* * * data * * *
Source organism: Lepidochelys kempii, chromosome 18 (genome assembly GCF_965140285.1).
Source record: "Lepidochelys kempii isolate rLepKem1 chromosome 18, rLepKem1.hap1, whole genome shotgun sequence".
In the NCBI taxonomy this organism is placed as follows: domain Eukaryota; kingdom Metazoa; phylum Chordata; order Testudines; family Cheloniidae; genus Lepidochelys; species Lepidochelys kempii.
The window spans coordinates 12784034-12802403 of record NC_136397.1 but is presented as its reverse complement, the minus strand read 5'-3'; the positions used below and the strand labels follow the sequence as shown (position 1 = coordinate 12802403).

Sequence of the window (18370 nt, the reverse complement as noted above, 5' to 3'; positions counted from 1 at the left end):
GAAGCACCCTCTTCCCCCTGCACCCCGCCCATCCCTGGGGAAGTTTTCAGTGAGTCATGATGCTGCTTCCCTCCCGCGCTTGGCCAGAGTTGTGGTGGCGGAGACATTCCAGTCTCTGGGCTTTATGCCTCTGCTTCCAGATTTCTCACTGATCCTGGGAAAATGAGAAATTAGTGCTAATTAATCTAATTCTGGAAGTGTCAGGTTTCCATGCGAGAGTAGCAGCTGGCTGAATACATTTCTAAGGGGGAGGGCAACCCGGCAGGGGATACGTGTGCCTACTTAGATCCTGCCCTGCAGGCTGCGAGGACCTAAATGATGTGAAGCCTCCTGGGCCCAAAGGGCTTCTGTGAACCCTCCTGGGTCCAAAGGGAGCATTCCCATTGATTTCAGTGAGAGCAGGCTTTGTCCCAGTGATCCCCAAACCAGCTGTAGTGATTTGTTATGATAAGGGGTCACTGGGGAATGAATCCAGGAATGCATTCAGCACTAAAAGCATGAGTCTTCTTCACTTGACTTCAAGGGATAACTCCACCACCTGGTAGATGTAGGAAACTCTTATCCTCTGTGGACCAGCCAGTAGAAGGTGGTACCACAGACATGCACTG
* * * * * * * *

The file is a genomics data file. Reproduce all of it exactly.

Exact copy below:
Source organism: Lepidochelys kempii, chromosome 18 (genome assembly GCF_965140285.1).
Source record: "Lepidochelys kempii isolate rLepKem1 chromosome 18, rLepKem1.hap1, whole genome shotgun sequence".
In the NCBI taxonomy this organism is placed as follows: domain Eukaryota; kingdom Metazoa; phylum Chordata; order Testudines; family Cheloniidae; genus Lepidochelys; species Lepidochelys kempii.
The window spans coordinates 12784034-12802403 of record NC_136397.1 but is presented as its reverse complement, the minus strand read 5'-3'; the positions used below and the strand labels follow the sequence as shown (position 1 = coordinate 12802403).

Sequence of the window (18370 nt, the reverse complement as noted above, 5' to 3'; positions counted from 1 at the left end):
GAAGCACCCTCTTCCCCCTGCACCCCGCCCATCCCTGGGGAAGTTTTCAGTGAGTCATGATGCTGCTTCCCTCCCGCGCTTGGCCAGAGTTGTGGTGGCGGAGACATTCCAGTCTCTGGGCTTTATGCCTCTGCTTCCAGATTTCTCACTGATCCTGGGAAAATGAGAAATTAGTGCTAATTAATCTAATTCTGGAAGTGTCAGGTTTCCATGCGAGAGTAGCAGCTGGCTGAATACATTTCTAAGGGGGAGGGCAACCCGGCAGGGGATACGTGTGCCTACTTAGATCCTGCCCTGCAGGCTGCGAGGACCTAAATGATGTGAAGCCTCCTGGGCCCAAAGGGCTTCTGTGAACCCTCCTGGGTCCAAAGGGAGCATTCCCATTGATTTCAGTGAGAGCAGGCTTTGTCCCAGTGATCCCCAAACCAGCTGTAGTGATTTGTTATGATAAGGGGTCACTGGGGAATGAATCCAGGAATGCATTCAGCACTAAAAGCATGAGTCTTCTTCACTTGACTTCAAGGGATAACTCCACCACCTGGTAGATGTAGGAAACTCTTATCCTCTGTGGACCAGCCAGTAGAAGGTGGTACCACAGACATGCACTG